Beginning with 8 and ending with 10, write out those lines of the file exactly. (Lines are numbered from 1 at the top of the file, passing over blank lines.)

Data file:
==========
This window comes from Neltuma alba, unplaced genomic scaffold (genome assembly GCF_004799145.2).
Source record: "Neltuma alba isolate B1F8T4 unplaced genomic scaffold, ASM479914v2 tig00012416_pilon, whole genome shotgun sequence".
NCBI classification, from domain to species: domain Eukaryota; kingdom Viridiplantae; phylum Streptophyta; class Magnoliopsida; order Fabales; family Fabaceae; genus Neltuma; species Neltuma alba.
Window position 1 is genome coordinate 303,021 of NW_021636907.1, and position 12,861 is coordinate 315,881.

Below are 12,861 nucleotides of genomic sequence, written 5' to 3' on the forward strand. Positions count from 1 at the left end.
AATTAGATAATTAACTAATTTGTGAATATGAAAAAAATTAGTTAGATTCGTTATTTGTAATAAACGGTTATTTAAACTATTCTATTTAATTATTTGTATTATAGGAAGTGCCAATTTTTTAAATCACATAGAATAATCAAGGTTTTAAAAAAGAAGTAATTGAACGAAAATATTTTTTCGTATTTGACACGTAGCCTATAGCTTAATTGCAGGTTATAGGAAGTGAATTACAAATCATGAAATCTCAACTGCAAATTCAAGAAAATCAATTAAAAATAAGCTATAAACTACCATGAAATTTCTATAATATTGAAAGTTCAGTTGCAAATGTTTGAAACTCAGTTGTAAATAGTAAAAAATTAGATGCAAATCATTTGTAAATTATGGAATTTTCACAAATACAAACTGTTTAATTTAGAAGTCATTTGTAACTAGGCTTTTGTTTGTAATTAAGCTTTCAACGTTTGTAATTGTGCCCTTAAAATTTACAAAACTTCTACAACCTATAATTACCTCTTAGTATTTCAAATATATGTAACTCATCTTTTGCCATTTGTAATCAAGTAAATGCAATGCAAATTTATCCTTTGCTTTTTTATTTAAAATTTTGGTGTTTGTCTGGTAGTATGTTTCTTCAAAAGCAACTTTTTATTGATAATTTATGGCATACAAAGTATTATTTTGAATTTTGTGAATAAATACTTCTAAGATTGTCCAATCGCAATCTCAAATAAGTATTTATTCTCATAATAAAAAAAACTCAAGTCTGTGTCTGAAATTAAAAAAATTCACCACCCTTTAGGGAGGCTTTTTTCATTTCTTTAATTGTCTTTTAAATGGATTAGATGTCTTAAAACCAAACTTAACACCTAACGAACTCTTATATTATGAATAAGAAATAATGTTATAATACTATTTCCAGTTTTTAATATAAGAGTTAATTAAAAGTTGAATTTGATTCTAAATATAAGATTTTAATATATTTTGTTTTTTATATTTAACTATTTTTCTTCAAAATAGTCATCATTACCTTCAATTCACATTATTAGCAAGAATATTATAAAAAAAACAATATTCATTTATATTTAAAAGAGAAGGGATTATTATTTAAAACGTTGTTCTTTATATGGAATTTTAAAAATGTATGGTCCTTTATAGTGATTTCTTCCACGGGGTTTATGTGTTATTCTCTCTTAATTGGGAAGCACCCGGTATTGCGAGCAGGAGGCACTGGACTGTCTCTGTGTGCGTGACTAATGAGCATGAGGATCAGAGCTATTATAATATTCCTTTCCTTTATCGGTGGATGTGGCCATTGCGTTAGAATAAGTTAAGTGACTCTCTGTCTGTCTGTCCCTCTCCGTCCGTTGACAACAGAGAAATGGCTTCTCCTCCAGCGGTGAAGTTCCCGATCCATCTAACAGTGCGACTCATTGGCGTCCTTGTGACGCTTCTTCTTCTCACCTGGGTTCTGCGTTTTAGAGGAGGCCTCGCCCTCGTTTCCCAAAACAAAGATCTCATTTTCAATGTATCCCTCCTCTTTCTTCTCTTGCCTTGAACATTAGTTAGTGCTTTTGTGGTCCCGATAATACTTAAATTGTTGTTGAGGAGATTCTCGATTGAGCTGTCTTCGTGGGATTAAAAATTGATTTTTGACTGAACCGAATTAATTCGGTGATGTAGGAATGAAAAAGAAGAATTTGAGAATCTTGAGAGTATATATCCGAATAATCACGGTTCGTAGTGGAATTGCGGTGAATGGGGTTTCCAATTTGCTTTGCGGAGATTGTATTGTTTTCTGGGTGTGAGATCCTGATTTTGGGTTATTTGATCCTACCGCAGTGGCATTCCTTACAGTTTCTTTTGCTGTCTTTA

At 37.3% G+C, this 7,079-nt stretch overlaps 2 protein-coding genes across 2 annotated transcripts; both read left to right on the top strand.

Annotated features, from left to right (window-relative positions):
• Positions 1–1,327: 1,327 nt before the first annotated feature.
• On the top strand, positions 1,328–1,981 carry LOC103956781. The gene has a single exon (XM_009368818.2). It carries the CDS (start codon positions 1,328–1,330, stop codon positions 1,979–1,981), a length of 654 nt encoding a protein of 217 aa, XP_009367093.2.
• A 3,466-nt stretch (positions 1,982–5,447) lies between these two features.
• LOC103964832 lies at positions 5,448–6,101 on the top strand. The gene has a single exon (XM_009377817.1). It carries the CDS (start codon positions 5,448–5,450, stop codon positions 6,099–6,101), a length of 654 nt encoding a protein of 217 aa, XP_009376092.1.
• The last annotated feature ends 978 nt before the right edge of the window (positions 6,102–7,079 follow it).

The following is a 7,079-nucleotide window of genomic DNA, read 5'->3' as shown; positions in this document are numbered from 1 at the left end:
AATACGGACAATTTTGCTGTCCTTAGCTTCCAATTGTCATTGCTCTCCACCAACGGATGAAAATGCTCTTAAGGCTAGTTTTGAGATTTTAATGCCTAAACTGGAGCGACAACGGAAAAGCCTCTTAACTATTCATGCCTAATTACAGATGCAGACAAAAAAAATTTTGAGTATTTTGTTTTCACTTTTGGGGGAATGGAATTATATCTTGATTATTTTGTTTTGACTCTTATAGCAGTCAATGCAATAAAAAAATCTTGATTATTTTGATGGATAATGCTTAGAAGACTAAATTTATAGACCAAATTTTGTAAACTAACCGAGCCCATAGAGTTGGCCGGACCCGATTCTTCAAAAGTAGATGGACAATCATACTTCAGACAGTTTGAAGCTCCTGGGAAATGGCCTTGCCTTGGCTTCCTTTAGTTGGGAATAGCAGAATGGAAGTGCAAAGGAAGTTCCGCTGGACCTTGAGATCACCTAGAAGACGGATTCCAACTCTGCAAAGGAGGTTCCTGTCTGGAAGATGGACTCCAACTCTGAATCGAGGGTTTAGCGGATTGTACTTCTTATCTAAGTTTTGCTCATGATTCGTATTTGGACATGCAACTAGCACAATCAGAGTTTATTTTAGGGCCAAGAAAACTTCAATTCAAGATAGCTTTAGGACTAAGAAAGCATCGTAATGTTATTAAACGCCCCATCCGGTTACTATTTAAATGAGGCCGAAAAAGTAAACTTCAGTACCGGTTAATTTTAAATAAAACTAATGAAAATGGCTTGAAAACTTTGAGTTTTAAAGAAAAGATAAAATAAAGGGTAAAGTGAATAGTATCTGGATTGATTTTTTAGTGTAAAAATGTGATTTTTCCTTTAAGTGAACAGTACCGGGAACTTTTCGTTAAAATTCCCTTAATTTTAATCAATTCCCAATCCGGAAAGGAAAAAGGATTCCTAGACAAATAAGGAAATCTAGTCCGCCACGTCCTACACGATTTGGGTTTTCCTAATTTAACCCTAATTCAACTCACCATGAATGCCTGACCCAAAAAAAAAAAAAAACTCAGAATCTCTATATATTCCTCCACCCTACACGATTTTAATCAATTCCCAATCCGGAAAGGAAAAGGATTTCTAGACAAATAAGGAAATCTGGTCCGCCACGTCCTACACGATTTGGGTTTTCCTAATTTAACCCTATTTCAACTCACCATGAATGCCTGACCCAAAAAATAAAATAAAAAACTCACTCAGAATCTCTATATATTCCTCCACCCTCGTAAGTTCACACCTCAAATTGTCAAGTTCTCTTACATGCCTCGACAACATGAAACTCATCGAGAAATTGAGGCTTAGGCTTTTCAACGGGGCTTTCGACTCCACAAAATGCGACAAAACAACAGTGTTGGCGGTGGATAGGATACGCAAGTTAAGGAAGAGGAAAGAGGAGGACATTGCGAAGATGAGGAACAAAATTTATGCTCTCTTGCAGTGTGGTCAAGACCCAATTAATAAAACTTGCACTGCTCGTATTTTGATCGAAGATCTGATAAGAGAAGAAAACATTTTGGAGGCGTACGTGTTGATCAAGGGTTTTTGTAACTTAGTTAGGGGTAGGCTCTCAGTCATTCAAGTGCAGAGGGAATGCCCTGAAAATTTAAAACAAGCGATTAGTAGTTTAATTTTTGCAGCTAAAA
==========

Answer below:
Annotated features, from left to right (window-relative positions):
• Positions 1–1,327: 1,327 nt before the first annotated feature.
• On the top strand, positions 1,328–1,981 carry LOC103956781. The gene has a single exon (XM_009368818.2). It carries the CDS (start codon positions 1,328–1,330, stop codon positions 1,979–1,981), a length of 654 nt encoding a protein of 217 aa, XP_009367093.2.